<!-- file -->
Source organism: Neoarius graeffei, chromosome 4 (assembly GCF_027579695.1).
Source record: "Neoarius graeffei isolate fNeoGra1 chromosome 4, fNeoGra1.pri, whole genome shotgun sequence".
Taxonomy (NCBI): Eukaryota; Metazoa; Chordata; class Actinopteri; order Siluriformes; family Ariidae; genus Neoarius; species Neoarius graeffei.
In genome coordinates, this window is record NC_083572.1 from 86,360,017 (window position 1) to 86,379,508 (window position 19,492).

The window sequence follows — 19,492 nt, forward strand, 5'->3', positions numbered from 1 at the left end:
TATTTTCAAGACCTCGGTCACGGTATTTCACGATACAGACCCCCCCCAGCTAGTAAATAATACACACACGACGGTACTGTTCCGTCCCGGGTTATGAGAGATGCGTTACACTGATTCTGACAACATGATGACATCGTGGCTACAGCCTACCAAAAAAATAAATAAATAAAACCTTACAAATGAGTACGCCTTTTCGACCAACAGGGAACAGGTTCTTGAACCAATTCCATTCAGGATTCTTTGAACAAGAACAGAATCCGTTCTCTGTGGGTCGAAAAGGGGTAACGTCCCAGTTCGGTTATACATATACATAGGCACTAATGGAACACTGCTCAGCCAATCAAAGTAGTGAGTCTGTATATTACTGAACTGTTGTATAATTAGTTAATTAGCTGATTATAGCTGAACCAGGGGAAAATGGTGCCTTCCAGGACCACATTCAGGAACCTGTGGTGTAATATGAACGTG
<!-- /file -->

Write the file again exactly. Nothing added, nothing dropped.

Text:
Source organism: Neoarius graeffei, chromosome 4 (assembly GCF_027579695.1).
Source record: "Neoarius graeffei isolate fNeoGra1 chromosome 4, fNeoGra1.pri, whole genome shotgun sequence".
Taxonomy (NCBI): Eukaryota; Metazoa; Chordata; class Actinopteri; order Siluriformes; family Ariidae; genus Neoarius; species Neoarius graeffei.
In genome coordinates, this window is record NC_083572.1 from 86,360,017 (window position 1) to 86,379,508 (window position 19,492).

The window sequence follows — 19,492 nt, forward strand, 5'->3', positions numbered from 1 at the left end:
TATTTTCAAGACCTCGGTCACGGTATTTCACGATACAGACCCCCCCCAGCTAGTAAATAATACACACACGACGGTACTGTTCCGTCCCGGGTTATGAGAGATGCGTTACACTGATTCTGACAACATGATGACATCGTGGCTACAGCCTACCAAAAAAATAAATAAATAAAACCTTACAAATGAGTACGCCTTTTCGACCAACAGGGAACAGGTTCTTGAACCAATTCCATTCAGGATTCTTTGAACAAGAACAGAATCCGTTCTCTGTGGGTCGAAAAGGGGTAACGTCCCAGTTCGGTTATACATATACATAGGCACTAATGGAACACTGCTCAGCCAATCAAAGTAGTGAGTCTGTATATTACTGAACTGTTGTATAATTAGTTAATTAGCTGATTATAGCTGAACCAGGGGAAAATGGTGCCTTCCAGGACCACATTCAGGAACCTGTGGTGTAATATGAACGTG